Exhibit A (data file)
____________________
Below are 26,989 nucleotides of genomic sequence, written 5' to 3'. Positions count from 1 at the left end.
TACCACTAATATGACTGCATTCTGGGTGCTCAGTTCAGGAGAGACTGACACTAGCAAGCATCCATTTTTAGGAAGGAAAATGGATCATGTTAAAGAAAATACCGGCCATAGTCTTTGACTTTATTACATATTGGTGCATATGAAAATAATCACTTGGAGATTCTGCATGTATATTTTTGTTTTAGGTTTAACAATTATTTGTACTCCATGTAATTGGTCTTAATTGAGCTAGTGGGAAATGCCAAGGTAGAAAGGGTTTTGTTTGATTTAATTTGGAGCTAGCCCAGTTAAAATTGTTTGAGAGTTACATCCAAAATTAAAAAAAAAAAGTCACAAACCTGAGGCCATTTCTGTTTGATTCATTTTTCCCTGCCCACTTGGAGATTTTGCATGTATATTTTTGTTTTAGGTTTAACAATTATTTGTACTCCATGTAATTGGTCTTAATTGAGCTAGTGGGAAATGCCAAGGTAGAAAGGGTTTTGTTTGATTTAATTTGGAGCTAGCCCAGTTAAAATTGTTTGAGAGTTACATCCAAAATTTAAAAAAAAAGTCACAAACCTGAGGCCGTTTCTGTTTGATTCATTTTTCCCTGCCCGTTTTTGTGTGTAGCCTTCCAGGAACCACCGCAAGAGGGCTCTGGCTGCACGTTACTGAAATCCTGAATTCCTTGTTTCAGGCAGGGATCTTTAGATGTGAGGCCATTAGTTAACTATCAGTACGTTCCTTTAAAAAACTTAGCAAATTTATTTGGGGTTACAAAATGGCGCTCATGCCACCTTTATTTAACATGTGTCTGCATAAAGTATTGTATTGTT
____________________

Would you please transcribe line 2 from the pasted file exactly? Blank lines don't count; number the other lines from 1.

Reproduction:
TACCACTAATATGACTGCATTCTGGGTGCTCAGTTCAGGAGAGACTGACACTAGCAAGCATCCATTTTTAGGAAGGAAAATGGATCATGTTAAAGAAAATACCGGCCATAGTCTTTGACTTTATTACATATTGGTGCATATGAAAATAATCACTTGGAGATTCTGCATGTATATTTTTGTTTTAGGTTTAACAATTATTTGTACTCCATGTAATTGGTCTTAATTGAGCTAGTGGGAAATGCCAAGGTAGAAAGGGTTTTGTTTGATTTAATTTGGAGCTAGCCCAGTTAAAATTGTTTGAGAGTTACATCCAAAATTAAAAAAAAAAAGTCACAAACCTGAGGCCATTTCTGTTTGATTCATTTTTCCCTGCCCACTTGGAGATTTTGCATGTATATTTTTGTTTTAGGTTTAACAATTATTTGTACTCCATGTAATTGGTCTTAATTGAGCTAGTGGGAAATGCCAAGGTAGAAAGGGTTTTGTTTGATTTAATTTGGAGCTAGCCCAGTTAAAATTGTTTGAGAGTTACATCCAAAATTTAAAAAAAAAGTCACAAACCTGAGGCCGTTTCTGTTTGATTCATTTTTCCCTGCCCGTTTTTGTGTGTAGCCTTCCAGGAACCACCGCAAGAGGGCTCTGGCTGCACGTTACTGAAATCCTGAATTCCTTGTTTCAGGCAGGGATCTTTAGATGTGAGGCCATTAGTTAACTATCAGTACGTTCCTTTAAAAAACTTAGCAAATTTATTTGGGGTTACAAAATGGCGCTCATGCCACCTTTATTTAACATGTGTCTGCATAAAGTATTGTATTGTT